Genetics play a factor in determining birth weight and calf growth. | Download this photo.
Cattle Chat: Factors influencing birth weight
K-State cattle experts say genetics and nurtrition are big factors in how a fetus develops
May 30, 2023
By Lisa Moser, K-State Research and Extension news service
MANHATTAN, Kan. — Calving season can be an exhausting time on the ranch, especially when cows experience difficulty giving birth, say the experts at Kansas State University’s Beef Cattle Institute.
Speaking on a recent Cattle Chat podcast, K-State veterinarians Bob Larson and Brian Lubbers, and nutritionist Phillip Lancaster answered a question from a listener who observed a change in calf birth weights after relocating the herd from an arid region to a lush area of the country, leading the group to discuss reasons for variability in birth weights.
One of the factors that Lubbers cited for birth weight differences relates to calf gender.
“Bull calves will typically weigh more than heifer calves, so herds with a disproportionally large number of bulls will have higher average birth weights in the calf crop,” Lubbers said.
Along with gender, Larson said the genetics of the dam and sire are going to influence the calf’s birth weight.
“About 45% of the variability in birth weight can be described by genetic differences,” Larson said. “If producers are observing that the birth weights are too high, one way to improve that situation is to put selection pressure for calving ease in future matings.”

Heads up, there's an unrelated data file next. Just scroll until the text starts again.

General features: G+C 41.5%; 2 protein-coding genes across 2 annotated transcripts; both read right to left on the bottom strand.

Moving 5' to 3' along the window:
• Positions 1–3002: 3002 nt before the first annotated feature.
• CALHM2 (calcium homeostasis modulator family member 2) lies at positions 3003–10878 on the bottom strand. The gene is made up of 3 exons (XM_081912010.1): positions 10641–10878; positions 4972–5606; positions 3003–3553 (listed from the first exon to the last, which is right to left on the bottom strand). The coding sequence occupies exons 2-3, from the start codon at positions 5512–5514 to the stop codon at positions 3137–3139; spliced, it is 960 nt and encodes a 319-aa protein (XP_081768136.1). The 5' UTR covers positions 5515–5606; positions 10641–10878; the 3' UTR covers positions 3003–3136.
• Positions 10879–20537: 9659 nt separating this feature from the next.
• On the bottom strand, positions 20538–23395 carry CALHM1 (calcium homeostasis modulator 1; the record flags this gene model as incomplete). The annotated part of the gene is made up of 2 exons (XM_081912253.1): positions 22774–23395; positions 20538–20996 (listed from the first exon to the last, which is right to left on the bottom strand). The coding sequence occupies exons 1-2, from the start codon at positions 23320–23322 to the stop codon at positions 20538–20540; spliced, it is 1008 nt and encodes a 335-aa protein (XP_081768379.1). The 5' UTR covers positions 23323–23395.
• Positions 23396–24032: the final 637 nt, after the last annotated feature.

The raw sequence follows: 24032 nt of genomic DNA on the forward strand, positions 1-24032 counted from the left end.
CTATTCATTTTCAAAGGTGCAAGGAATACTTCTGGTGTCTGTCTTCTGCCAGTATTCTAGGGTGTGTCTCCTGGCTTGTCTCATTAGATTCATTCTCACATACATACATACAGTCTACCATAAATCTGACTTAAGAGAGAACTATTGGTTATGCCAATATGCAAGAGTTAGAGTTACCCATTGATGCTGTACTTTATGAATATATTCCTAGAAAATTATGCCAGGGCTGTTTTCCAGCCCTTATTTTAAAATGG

The experts also agree the cow’s nutrition during gestation influences the birth weight of her calf.
“Cow nutrition can have a large impact on birth weight of cattle of similar genetics,” Lancaster said.
As an example, he said calves born in the fall are typically lighter than those born in the spring.
“In herds with similar genetics, there can be a 10-pound difference on average in birth weights between the spring and fall calving herds,” Lancaster said.
He explained that one of the reasons is that fall-calving cows experience late gestation in the heat of the summer, so often their appetites are more depressed.
“Heat stress in summer causes the cow’s body to move the blood to the extremities to dissipate heat, causing less nutrients to go directly to the fetus,” Lancaster said.
In response to the listener’s question, the group suggested that the timing of when the cows were relocated relative to gestation could have been a key factor in the increased birth weights.
To hear the full discussion, listen to the Cattle Chat podcast online or through your preferred streaming platform.